Clients of Canada’s largest crypto currency exchange, QuadrigaCX, found themselves locked out of most of the £145 million worth of their assets. The founder, Gerald Cotten, said to be the only person with knowledge of the password to the ‘cold storage’ area is apparently dead, having passed away in India in December 2018. The cause being given is complications with Crohn’s disease, which occurred while he was helping to set up an orphanage.
According to Cotten’s widow, even a technical expert has been unable to recover the password, and hence unlock the millions of crypto-coins, largely variants of Bitcoin, in the exchange’s cold storage.
This is not the first controversy linked to QuadrigaCX. Earlier in 2018, some irregularities associated with a payment processor were reported, with $26 million in assets frozen by a bank while these irregularities were resolved.
Partly as a result of this earlier controversy, some, including rival exchanges, have cast doubt on the veracity of reports of Cotten’s death. Movement in and out of QuadrigaCX accounts has allegedly been detected, though it is unclear as to whether this involves cold storage or ‘hot wallets’.
One expert on applied cryptography, Peter Todd, says that “The people trying to pull off a QuadrigaCX exit scam could actually be the family and other employees, by hiding the fact that the cold wallet keys are known”, without claiming that this is actually the case. The owner of another crypto exchange calls the reports of the death and lost keys “bizarre, and frankly unbelievable”.
What lessons can we learn from this?
Other than the fact that cryptocurrencies and their infrastructure are still very much the Wild West in legal terms, there are a couple of important lessons here.
Firstly, cryptography is a two-edged sword. The state of the art in today’s cryptography is such that it is impossible in practical terms to break the encryption if set up correctly. While it is useful for keeping those secrets that you wish to remain hidden, it can also be abused – either by ransomware bandits, who can encrypt your data so that it becomes inaccessible, or used as an excuse for not coming up with the goods – be they bitcoins or other digital assets.
Secondly, and related to the above, a valuable piece of information, such as a key to unlock a digital vault, is too important to be held by one person. On a personal level, it is now possible to create a ‘digital will’ which is the IT equivalent of the envelope marked “To be opened in the event of my death” so beloved of mystery writers.
At an organisational level, a dependency on confidential information being held by one person requires a fall-back in the event of that person being unavailable. It doesn’t have to be as dramatic as death – a system administrator on an off-grid holiday somewhere in the wilds of the Welsh mountains may be a fatal blow to business continuity if the timing is wrong.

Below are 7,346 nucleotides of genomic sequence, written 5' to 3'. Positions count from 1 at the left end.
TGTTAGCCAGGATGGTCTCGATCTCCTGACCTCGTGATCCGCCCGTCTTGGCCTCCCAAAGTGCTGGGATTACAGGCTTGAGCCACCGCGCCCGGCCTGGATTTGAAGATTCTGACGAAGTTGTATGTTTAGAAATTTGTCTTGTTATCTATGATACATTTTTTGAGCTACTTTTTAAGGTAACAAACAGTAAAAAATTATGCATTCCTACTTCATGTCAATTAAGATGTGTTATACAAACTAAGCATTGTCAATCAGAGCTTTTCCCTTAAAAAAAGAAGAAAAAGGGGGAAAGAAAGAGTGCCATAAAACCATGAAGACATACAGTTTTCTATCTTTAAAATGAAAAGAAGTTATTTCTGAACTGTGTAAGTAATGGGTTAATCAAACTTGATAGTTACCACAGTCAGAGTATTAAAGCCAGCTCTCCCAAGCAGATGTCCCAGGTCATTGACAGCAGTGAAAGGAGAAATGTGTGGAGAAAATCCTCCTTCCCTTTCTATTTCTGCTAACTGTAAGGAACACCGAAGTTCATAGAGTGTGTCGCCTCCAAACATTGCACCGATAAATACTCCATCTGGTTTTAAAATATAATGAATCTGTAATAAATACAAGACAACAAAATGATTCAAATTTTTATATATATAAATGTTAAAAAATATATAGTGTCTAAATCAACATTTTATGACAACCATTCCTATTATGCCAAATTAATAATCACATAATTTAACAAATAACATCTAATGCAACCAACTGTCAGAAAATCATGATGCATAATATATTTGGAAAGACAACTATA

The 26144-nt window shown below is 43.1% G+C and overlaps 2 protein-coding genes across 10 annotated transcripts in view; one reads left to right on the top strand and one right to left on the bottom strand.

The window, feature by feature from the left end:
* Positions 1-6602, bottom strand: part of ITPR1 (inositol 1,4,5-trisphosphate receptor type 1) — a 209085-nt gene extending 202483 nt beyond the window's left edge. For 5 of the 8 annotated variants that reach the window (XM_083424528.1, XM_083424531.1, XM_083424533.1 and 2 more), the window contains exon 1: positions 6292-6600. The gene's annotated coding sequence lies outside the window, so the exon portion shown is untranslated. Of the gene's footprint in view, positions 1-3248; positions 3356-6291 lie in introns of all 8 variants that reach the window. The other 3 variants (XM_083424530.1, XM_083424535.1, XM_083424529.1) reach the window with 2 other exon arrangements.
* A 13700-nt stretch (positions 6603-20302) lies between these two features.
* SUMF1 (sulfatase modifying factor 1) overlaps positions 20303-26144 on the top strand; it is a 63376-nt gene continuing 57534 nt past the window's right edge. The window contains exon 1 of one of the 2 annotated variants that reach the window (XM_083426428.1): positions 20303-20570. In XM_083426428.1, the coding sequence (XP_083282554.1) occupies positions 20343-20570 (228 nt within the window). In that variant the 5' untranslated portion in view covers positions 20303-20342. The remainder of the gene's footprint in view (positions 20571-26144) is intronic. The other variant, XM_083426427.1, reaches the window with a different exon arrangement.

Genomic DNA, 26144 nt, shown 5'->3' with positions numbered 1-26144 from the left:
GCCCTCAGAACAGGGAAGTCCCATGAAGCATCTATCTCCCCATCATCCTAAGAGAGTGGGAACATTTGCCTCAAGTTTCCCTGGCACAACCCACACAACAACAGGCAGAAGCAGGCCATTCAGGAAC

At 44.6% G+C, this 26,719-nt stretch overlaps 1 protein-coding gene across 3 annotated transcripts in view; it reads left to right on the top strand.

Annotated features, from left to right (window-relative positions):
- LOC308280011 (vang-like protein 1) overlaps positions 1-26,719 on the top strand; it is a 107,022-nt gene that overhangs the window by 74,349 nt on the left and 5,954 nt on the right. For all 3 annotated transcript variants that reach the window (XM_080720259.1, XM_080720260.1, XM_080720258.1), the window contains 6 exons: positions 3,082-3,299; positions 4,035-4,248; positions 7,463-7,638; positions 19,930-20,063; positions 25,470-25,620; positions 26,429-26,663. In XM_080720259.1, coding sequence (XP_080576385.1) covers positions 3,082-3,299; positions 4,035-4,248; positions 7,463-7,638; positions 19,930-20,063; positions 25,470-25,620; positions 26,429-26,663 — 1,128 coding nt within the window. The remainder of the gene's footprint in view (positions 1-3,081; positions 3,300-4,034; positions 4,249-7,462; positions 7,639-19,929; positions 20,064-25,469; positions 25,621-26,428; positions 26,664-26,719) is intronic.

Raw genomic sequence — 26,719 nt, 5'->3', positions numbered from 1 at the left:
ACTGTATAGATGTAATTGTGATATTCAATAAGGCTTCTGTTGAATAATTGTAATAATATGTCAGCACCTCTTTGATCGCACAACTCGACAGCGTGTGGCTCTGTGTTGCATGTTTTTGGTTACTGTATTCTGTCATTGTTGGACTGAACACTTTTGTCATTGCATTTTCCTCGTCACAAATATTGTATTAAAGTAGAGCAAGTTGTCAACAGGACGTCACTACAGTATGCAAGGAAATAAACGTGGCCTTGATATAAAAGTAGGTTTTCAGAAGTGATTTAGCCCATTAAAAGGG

Obviously, in the case above, there is a fundamental structural issue with this organisation’s password policy This can be avoided through the use of secret sharing, whereby more than one person is needed to unlock a vault, open a file, or otherwise gain access to secured information. At its simplest, this is analogous to the famous launch control systems used in nuclear missile silos during the Cold War – a launch can only be initiated by two keys being turned simultaneously in two locks, spaced so far apart that a single operator cannot perform this – in other words, two people have to simultaneously give their consent to launch.
In multi-signature terminology, this protocol would be a 2-of-2 configuration. Two keys are available, and two are needed to unlock. These two keys might be held on separate devices – a PC and a mobile phone, for example, or they might be known to two different people. The concept could be taken further – a 2-of-3 configuration might require two keys from a pool of three to unlock the vault, so our Welsh wanderer’s key, though unavailable, becomes redundant, and could be replaced by the keys held by the CEO and CIO. A 3-of-5 configuration might be implemented to provide a majority voting solution to access jointly-held funds, etc. There are clearly many possibilities here.
Back to Canada and QuadrigaCX – Cotten claimed earlier in 2018 that the exchange had implemented multi-signature technology for its cold storage of crypto coins. Given the current situation, that claim – or the report of Cotten’s death – now seems suspicious, unless the multi-signature was one requiring a unanimous vote.
How can we help?
At First Response, password security is something we take very seriously. If passwords are poorly managed or carelessly stored, become the easiest way for your organisation’s networks to be compromised and taken over.
A network’s password system is more than just access to computers. It also comprises switches, routers, dedicated network appliances and the like, as well as Active Directory and Office365 administration passwords – all of which may be reprogrammed by an attacker who has used a compromised weak password to gain administrative rights over your resources, thereby causing damage to your business or operations. Often, the attacker exploits a weakness in procedures, rather than technology; for example, the use of identical, or near-identical, passwords for different devices, or password sharing by admin teams.
We can assist with best password practices, and help you set up a password vault system, tailored to your individual needs which provides security from attacks launched from both inside and outside your organisation, while at the same time providing failsafe and controlled access in cases where the primary key-holder is unavailable.
Call us for details of how we can help to solve password-related issues – before they become a crippling problem.